Thank you for saving my life
A staff member has thanked Wirral University Teaching Hospital colleagues for saving her life after a stroke.
Bethan Ramsden, 61, whose sons were told to prepare for the worse when she suffered a stroke, has told her story as part of Make May Purple, the Stroke Association’s annual awareness month.
After joining the hospital in 1977 as a Pupil Nurse and working her way up through various nursing roles, in 2003 she took a leap and joined the IT Department as a Clinical Nurse Analyst. However her life was turned upside down in October 2012 when she suffered a stroke.
Bethan said: “I got up to the IT office at Arrowe Park and just collapsed. I was brought down to A&E and ended up on Ward 23.”
She’d sadly lost her husband six years before and was a widowed mother of two adult sons.
Bethan said: “I wasn’t expected to survive. Doctors told my sons to prepare for the worst.”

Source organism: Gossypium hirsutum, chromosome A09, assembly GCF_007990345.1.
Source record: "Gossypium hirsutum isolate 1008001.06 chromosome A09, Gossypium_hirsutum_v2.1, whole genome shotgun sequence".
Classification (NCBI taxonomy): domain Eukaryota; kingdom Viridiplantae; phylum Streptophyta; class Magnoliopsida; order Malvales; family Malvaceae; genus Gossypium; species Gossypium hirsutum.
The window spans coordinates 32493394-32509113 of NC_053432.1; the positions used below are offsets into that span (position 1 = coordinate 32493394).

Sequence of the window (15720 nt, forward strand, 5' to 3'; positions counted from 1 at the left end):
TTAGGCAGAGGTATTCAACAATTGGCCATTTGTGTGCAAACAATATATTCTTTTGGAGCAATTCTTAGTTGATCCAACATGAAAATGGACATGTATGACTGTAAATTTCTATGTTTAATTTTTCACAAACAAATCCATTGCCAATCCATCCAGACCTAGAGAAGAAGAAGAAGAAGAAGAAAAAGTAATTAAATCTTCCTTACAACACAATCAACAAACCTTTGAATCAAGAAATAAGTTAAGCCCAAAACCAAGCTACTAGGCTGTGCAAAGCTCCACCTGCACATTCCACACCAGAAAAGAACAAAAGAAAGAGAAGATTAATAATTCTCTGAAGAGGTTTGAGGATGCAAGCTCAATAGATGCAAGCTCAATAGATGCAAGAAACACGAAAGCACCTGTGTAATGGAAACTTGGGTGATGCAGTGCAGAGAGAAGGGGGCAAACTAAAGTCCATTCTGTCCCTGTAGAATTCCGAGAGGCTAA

She battled through and three weeks later was transferred to Clatterbridge Rehabilitation Centre but suffered a clot on the lung and was brought back to Ward 22 at Arrowe Park. She was eventually discharged in mid-December 2012.
The stroke resulted in a significant brain injury and she couldn’t move her left side. After extensive physiotherapy in hospital and later at home she largely recovered. She still has some weakness in her left hand and had to learn how to write with her right hand.
Following an early retirement she later returned to the organisation as a part-time Clinical Support Worker.
Bethan said: “A stroke takes every aspect of your life and pulls the rug from under you. I’ve had to relearn everything. The whole experience was frightening.
“But it’s amazing what you can do with the right care and if you put your mind to it. I’m very proud of this trust and the care I received.
“I was treated so well by the Emergency Department, Ward 22 and Ward 23. They saved my life and I’d just like to thank them.”
Bethan is now a member of the Disability Staff Network Group at Wirral University Teaching Hospital and is also a disability mentor within her workplace.
She said: “The idea of the mentorship is that if anyone finds themselves in a similar situation to me they have someone to talk to. I want to use my experience to help other people.
“I married again in 2014 and I just want people to know there is life after a stroke. I’d just say to people to never give in.”
Photo caption: Bethany Ramsden, Clinical Support Worker, who has talked about her recovery after a stroke, as part of Make May Purple.